The Taralli has mysterious origins. Just like pizza or pasta, it’s almost impossible to establish, who, when and where it first made its debut on the world food stage. Some sources claim the word Tarallo comes from the ancient Greek Torrere, which means ‘toaster’ and it started to appear around the 7th century. This all smacks of Marco Polo and Seaman spaghetti “discovering pasta in china around the 15th century” to me. I think the likelihood is that as long as bakers made bread, they have traditionally never wasted dough and recycled it to some degree. I remember years back, when I was working in the bakery of one of London’s better Italian restaurants, the head baker saw it as akin to blasphemy if leftover dough was thrown away. It is considered a living organism and Christ-like as it is alive, before dying and then rising again (and then dying in the pit of your stomach acid).

In Napoli, the history of the Taralli began in the fearsome gizzards of the city itself, just around the old port area. It was a part of the city that experienced incredible overcrowding, disease and malnourishment right from its inception, until the19th century when it was Italy’s largest city with half a million souls and Europe’s most overcrowded city (to put it in context in the mid 19th century, London could count around 13,000 people for every square kilometre, while Naples contained around 65,000). Painful, unrelenting poverty was the norm for a lot of the old town’s inhabitants. Many of its inhabitants ate in the streets, buying little dishes for paltry sums of money. Popular amongst these was greasy slices of pizza, fritters made from cabbage stalk and edible leaves, snail and whelks in broth and the Tarrali.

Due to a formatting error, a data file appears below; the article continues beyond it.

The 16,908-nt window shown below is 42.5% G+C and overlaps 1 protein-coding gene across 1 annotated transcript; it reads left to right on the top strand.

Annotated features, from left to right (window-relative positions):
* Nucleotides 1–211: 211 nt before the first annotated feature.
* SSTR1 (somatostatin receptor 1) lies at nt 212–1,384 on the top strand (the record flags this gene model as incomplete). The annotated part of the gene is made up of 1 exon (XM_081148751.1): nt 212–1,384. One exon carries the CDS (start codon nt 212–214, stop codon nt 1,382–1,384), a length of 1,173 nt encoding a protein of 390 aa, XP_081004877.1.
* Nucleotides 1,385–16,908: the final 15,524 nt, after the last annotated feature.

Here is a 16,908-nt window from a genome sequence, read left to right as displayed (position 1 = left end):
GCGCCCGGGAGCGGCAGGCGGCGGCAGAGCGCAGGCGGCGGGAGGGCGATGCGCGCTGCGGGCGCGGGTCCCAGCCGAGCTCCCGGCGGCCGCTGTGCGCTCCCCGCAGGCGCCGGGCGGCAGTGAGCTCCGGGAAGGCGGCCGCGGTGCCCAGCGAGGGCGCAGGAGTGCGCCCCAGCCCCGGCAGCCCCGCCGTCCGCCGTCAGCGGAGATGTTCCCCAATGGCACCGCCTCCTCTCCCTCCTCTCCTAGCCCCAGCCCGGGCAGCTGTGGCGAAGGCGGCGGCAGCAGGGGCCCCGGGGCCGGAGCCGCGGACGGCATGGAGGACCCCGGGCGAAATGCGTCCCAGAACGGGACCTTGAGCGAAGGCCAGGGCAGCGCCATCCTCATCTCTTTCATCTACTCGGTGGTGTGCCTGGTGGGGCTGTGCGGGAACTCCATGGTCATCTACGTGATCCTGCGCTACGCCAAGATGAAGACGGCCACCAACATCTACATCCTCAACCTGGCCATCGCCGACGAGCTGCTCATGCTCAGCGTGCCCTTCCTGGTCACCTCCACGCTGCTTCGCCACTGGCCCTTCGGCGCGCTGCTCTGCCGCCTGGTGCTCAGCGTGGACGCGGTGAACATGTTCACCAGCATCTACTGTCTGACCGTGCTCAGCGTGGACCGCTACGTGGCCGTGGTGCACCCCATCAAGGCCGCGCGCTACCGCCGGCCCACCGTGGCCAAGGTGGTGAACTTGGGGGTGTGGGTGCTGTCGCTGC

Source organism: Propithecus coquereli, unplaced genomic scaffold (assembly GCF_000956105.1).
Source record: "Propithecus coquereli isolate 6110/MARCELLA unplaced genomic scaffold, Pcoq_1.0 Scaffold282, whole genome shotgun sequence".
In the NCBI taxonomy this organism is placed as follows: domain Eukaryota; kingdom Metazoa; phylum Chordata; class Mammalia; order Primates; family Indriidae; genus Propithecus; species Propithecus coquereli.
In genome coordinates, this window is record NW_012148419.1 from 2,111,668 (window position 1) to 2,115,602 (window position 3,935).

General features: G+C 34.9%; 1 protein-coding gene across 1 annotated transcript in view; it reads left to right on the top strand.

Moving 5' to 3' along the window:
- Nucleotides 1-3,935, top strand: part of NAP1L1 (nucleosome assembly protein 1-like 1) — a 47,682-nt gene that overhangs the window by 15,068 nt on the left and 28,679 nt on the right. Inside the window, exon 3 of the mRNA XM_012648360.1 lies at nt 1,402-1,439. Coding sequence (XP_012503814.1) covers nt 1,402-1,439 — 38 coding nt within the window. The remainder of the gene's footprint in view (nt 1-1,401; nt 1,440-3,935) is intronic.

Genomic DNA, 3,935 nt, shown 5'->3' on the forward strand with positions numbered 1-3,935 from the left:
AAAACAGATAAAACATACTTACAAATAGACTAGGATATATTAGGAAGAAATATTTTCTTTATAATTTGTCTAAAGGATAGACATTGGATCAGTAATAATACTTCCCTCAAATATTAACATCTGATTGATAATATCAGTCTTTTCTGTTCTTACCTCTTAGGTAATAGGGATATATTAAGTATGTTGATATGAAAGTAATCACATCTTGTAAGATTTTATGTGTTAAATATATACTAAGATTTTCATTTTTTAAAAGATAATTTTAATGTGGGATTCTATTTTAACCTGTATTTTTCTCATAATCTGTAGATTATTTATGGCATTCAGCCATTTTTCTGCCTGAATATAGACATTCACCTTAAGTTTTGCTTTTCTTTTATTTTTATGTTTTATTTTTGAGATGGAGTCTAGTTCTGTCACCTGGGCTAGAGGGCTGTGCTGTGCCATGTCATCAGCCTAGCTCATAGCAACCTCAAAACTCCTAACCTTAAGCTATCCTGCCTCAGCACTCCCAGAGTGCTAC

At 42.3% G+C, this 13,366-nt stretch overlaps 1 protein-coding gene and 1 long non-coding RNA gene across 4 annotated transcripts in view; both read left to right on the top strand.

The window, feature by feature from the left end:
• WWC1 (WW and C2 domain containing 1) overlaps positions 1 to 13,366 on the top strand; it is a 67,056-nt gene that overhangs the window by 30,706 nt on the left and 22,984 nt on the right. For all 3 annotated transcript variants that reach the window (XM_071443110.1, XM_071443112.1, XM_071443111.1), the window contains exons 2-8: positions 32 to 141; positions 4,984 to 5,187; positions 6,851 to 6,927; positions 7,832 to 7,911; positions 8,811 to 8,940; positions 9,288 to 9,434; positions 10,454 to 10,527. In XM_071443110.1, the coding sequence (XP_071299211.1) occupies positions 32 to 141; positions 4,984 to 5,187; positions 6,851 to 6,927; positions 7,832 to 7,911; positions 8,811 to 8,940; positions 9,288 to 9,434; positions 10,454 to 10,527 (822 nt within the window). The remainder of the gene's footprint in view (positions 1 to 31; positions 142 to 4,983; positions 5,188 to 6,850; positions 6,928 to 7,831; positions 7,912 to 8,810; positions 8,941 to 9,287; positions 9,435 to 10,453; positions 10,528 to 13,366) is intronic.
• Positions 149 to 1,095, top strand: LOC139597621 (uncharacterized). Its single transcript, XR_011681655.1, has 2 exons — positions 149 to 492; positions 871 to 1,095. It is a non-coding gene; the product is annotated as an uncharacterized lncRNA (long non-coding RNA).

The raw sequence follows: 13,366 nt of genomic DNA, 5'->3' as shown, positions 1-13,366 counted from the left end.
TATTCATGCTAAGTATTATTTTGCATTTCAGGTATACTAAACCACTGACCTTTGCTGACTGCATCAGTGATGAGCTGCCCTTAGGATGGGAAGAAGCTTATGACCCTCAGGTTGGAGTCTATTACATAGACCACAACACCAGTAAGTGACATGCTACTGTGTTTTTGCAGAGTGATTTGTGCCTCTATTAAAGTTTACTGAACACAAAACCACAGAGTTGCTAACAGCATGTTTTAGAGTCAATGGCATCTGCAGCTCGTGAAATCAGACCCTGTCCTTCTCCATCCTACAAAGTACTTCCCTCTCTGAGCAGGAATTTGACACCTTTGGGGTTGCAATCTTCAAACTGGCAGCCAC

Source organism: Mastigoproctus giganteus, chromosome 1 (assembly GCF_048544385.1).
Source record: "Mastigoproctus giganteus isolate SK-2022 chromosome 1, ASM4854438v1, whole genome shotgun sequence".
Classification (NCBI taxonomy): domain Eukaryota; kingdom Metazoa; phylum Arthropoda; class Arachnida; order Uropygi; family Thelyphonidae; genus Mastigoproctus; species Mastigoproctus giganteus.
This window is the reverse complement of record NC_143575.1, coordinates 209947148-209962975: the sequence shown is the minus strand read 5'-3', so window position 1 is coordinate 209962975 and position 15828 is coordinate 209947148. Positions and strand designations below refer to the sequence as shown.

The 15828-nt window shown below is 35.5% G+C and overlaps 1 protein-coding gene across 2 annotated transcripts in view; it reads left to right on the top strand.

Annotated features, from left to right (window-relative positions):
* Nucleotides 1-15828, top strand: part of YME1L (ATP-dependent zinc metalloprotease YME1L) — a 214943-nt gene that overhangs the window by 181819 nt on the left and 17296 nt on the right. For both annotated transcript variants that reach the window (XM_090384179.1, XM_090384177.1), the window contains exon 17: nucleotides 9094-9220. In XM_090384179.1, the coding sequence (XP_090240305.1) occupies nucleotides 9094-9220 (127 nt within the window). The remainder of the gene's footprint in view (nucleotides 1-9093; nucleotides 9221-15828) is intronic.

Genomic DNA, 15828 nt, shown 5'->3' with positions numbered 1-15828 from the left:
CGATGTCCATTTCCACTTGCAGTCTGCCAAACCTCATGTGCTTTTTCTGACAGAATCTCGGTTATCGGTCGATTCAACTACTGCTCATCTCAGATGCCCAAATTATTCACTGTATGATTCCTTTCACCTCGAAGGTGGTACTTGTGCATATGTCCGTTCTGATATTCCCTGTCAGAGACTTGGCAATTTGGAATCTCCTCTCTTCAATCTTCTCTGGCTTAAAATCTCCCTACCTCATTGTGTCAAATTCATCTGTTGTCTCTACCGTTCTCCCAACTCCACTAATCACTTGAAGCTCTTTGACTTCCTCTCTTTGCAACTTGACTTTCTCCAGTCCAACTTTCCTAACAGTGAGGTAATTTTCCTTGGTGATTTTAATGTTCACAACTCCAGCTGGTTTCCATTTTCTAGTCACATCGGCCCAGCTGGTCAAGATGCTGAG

The Taralli really was a bit of a lifesaver for the impoverished classes. It contained carbohydrate, animal fats from the inclusion of “Nzogna” and was traditionally spiced with a little black pepper and finished with almonds, which regularly made their way into the port from the famed groves of Trappani in Sicily. Older generations of Neapolitans would also argue that to truly experience the real character of a Neapolitan Taralli, it is best dunked in seawater; after spending countless hours sat on the Lungo Mare watching the old folk, bodies like wrinkled leather sacks, dip in and out of the bay, I will probably give that one a miss. And you should too.

I’m not sure how many life preserving snacks there are in the world? Innocuous morsels that bridged the gap of poverty to our contemporary 24hour non-stop drinks and nibble culture, but the Neapolitan Taralli is most likely one of the few and best. The next few weeks and months for me, with a baby imminent, will be a whirlwind. Midnight bottle feeds, nappy changes *gulp* and that milky solution that seems to erupt from deep inside them over unsuspecting citizens shoulders. In these moments though I will mentally retreat to those back streets, amongst the dark, brooding tenements that seem to touch the ozone layer and were described by one Swedish visitor in the 19th century as: “The most ghastly human dwellings on the face of the earth”. There I will sit, plastic cup of wine in one hand, fistful of Taralli in the other, sun slowly browning my knees that poke out of the shadow cast by the tenements above.